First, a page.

Horace W. Davis Sr., activist

Horace Warren Davis Sr., a retired longshoreman and neighborhood and civil rights activist, died April 3 of a heart attack at Bon Secours Hospital.

The Edmondson Village resident was 80.

Born in Baltimore and raised on Mount Street, Mr. Davis was a graduate of Carver Vocational-Technical High School. During the Korean War, he served as a postman with the Army in Korea.

He worked at Bethlehem Steel Corp.'s Sparrows Point plant, Fort Meade and Parks Sausage before becoming a longshoreman on the Baltimore waterfront.

Mr. Davis had served as president of International Longshoremen's Association Local 1429 in Locust Point before his retirement in 1993.

A civil rights activist, Mr. Davis participated in the historic 1963 March on Washington, where he was a monitor.

"His idol was Martin Luther King," said a daughter, Wilma Davis of Baltimore. "All of his life, he was an advocate for people's rights."

A longtime Sandtown-Winchester resident, Mr. Davis established the Committee United to Save Sandtown in the 1970s. Each year, the organization held a banquet honoring those residents who worked for the betterment of the community through political, social, religious or athletic endeavors.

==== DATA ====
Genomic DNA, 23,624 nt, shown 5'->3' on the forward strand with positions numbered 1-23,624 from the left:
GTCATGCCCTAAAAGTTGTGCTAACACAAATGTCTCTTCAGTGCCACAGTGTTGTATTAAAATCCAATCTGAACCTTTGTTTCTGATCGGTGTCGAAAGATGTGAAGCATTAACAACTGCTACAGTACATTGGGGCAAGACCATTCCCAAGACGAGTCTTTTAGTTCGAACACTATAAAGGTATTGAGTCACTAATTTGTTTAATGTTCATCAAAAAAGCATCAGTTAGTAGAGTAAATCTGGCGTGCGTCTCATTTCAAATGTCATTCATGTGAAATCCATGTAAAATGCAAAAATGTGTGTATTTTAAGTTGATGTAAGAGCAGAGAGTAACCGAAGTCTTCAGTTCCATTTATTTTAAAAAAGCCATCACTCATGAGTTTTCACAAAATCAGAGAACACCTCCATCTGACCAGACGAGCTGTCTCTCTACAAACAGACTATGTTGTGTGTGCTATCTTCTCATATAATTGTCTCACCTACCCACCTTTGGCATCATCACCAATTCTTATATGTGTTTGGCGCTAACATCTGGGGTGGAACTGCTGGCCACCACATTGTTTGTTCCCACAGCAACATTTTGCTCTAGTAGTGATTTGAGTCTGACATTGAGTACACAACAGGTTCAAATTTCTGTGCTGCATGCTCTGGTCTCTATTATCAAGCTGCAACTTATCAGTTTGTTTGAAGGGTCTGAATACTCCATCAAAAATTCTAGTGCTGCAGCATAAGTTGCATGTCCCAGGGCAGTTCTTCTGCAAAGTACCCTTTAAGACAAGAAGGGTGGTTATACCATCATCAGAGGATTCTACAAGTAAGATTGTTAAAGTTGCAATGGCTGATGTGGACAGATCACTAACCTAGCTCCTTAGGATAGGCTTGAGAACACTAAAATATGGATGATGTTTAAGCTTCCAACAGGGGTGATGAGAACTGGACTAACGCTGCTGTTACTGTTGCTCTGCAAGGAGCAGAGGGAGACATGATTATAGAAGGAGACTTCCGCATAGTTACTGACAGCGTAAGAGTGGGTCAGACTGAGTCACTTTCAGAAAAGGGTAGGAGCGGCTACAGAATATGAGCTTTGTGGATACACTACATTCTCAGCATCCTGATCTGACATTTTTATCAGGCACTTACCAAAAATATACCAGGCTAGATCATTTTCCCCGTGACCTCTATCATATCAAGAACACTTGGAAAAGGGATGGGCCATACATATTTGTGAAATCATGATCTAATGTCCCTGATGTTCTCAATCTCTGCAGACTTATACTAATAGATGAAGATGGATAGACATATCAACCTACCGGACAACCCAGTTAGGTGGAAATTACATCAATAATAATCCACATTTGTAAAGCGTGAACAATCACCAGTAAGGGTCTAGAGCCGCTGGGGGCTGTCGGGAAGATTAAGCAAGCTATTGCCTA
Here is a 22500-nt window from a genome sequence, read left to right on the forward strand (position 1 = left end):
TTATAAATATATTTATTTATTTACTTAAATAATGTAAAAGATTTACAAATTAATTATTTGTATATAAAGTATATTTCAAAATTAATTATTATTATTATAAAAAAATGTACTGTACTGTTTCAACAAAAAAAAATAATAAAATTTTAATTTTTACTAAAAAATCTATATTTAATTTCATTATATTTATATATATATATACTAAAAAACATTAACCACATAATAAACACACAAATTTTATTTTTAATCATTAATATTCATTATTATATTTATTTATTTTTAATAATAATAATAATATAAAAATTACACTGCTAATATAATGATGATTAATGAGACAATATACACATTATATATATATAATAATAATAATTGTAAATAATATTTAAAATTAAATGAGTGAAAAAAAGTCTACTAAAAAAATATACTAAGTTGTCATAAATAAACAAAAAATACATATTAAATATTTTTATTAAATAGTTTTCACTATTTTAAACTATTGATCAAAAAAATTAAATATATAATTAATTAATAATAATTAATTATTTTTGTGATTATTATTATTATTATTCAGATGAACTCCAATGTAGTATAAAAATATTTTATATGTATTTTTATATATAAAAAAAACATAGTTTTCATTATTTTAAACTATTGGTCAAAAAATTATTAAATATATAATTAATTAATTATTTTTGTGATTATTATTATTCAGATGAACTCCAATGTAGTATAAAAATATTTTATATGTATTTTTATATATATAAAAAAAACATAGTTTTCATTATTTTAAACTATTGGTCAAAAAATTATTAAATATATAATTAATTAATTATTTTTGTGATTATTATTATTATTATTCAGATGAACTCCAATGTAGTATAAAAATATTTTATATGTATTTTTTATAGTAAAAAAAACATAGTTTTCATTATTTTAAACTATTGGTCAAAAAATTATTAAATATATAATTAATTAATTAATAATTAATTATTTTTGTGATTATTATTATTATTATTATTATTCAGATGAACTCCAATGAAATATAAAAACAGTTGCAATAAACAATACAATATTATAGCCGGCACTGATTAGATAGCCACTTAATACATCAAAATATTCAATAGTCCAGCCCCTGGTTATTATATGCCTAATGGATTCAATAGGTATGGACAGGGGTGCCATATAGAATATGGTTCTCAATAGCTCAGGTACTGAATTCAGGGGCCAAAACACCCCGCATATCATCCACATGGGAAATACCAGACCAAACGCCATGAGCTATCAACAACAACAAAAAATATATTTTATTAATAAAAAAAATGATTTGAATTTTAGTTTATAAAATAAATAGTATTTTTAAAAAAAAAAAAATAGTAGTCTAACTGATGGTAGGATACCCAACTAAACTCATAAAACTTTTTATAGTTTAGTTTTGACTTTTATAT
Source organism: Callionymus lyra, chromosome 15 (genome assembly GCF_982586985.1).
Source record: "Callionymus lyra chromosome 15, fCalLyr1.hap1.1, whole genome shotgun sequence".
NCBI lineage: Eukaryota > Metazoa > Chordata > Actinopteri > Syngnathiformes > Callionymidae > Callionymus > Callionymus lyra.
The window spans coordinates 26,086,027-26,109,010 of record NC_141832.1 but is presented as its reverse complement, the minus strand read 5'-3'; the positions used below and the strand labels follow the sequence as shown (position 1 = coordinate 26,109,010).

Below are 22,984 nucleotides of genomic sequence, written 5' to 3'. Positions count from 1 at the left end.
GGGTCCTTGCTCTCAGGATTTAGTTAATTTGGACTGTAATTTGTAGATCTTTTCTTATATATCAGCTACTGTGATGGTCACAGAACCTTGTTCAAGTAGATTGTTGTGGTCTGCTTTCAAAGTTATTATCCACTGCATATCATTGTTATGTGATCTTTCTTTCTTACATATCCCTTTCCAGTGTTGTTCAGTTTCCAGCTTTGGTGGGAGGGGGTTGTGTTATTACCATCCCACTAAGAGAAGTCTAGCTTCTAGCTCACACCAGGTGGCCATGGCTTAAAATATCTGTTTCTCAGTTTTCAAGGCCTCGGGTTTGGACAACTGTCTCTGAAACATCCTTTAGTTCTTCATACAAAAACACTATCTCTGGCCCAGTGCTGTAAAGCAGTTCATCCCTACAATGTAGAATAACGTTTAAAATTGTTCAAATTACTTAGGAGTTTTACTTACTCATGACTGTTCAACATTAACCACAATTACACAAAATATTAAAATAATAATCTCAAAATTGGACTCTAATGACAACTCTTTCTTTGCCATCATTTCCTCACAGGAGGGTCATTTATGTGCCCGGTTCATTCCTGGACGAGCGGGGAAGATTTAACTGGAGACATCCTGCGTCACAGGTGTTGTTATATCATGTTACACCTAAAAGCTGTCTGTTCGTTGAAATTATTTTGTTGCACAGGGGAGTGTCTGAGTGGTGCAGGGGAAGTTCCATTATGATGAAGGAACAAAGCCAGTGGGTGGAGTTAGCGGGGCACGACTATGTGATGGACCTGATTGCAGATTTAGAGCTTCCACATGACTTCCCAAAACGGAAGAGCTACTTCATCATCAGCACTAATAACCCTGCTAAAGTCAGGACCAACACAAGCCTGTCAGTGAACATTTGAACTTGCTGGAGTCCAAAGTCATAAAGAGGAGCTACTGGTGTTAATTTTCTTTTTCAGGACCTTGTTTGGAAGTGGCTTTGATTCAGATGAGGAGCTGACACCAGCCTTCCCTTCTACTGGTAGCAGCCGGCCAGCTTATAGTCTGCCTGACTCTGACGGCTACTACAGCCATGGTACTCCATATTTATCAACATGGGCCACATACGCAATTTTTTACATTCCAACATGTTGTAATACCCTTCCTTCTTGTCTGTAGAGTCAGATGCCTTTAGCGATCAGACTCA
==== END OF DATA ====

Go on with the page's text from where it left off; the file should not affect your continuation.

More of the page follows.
In 2001, Mr. Davis was awarded an honorary degree from Eastern Theological Seminary.

He was an avid reader and enjoyed taking cruises.

His wife of 49 years, the former Myrna C. Holley, died in 1999.

Services will be held at 11 a.m. Thursday at Sharon Baptist Church, 1373 N. Stricker St.

Also surviving are a son, Horace W. Davis Jr.; another daughter, Carolyn Duane Garcia; a brother, Howard Davis; a sister, Barbara Douglas; two granddaughters; and five great-grandchildren. All are of Baltimore.


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